A little history. Head cheese is an old timer (middle ages'ish) that is savoured all across the world (well, except maybe North America but for sure everywhere else) . In Romania, we used to have a version of it called Piftie every Easter and on Christmas. My dad made it. I used to look forward to it all year while some of my other family members regarded me with jaws dropped when contemplating what I was about to eat. I love the nasty bits. Best parts.
Okay, time to dish.
Chad's Stupendous Head Cheese
Step 1. Find the person who will share the wisdom, the heart and technique of the art of butchering, curing, stuffing, smoking and drying.
|Check. The king of pig ...|
Step 2. Find the person who can make it possible to get a whole pig's head in Montreal. It was hard. The king of pig did it.
|Check. The butcher of pig ...|
Step 3. Say thank you to the pig who gave his (or her) life so you can have something beautiful and yummy.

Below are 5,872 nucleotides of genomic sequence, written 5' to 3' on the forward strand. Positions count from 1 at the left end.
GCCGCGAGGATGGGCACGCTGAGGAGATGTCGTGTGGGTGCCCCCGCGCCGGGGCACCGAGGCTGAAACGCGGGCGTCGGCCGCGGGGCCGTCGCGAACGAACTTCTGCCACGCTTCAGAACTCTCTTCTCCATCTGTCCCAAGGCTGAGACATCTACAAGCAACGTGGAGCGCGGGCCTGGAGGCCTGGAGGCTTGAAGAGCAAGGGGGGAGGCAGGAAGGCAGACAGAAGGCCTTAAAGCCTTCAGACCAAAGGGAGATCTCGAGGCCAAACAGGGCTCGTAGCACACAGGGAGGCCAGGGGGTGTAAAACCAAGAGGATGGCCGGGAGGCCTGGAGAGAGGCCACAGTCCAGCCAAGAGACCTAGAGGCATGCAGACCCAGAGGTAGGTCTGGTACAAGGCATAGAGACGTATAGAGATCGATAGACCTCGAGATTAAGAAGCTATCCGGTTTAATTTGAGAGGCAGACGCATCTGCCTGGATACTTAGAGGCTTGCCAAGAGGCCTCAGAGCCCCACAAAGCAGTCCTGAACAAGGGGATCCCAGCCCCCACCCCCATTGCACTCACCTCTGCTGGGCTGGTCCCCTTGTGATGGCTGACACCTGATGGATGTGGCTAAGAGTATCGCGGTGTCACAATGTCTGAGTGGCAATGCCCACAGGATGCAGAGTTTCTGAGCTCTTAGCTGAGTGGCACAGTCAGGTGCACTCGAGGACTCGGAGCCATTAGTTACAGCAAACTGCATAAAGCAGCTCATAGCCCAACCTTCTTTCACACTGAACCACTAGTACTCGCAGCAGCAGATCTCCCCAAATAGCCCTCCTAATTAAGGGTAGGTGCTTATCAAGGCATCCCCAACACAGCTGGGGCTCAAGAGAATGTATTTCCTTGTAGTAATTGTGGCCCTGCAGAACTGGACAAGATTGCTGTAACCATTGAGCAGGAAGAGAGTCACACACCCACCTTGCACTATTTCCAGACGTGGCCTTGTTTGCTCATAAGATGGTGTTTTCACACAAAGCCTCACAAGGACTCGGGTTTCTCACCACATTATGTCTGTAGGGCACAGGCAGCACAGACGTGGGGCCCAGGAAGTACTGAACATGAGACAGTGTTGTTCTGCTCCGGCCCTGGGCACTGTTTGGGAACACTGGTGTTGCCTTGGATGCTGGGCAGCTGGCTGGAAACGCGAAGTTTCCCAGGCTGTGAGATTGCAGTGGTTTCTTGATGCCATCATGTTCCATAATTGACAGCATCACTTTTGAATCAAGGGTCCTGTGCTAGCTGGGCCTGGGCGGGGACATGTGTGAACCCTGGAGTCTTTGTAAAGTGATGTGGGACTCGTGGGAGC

|Check. Thank you pig...|
Step 4. Ask the butcher of pig for feet to go in the giant stockpot. They are primarily responsible for that awesome gelatinous texture.
|Check. Feet ...|
Step 5. Make sure you have a giant stockpot.
|Check. Giant stock pot ... I'll explain the paint cans later ...|
Step 6. Put everybody in the pot, cover with water, add seasoning and aromatics (see below for what some of ours were), heave ho onto the stove and simmer "until the jaw drops off" (about 4 hours).
|Check. Everybody into the pot ...|
|Check. Paint cans ...|
|Check. Stand on them, see what's up ...|
|Check. All is well ...|
|Check. A big pile of awesome ...|
You know, after giving it some thought I am going to write another post for the Cotechino and Italian sausage. This will be way too long if I continue. What I will aim for is another post tomorrow for all of you eager sausage makers who want to make a last minute Easter bid to impress your friends with your stupendous sausage making skills. Ahem.
**For spices and aromatics we used the following: Salt, pepper, vinegar (a healthy amount), whole onions, whole garlic gloves, bay leaves, thyme, cloves and juniper berries.**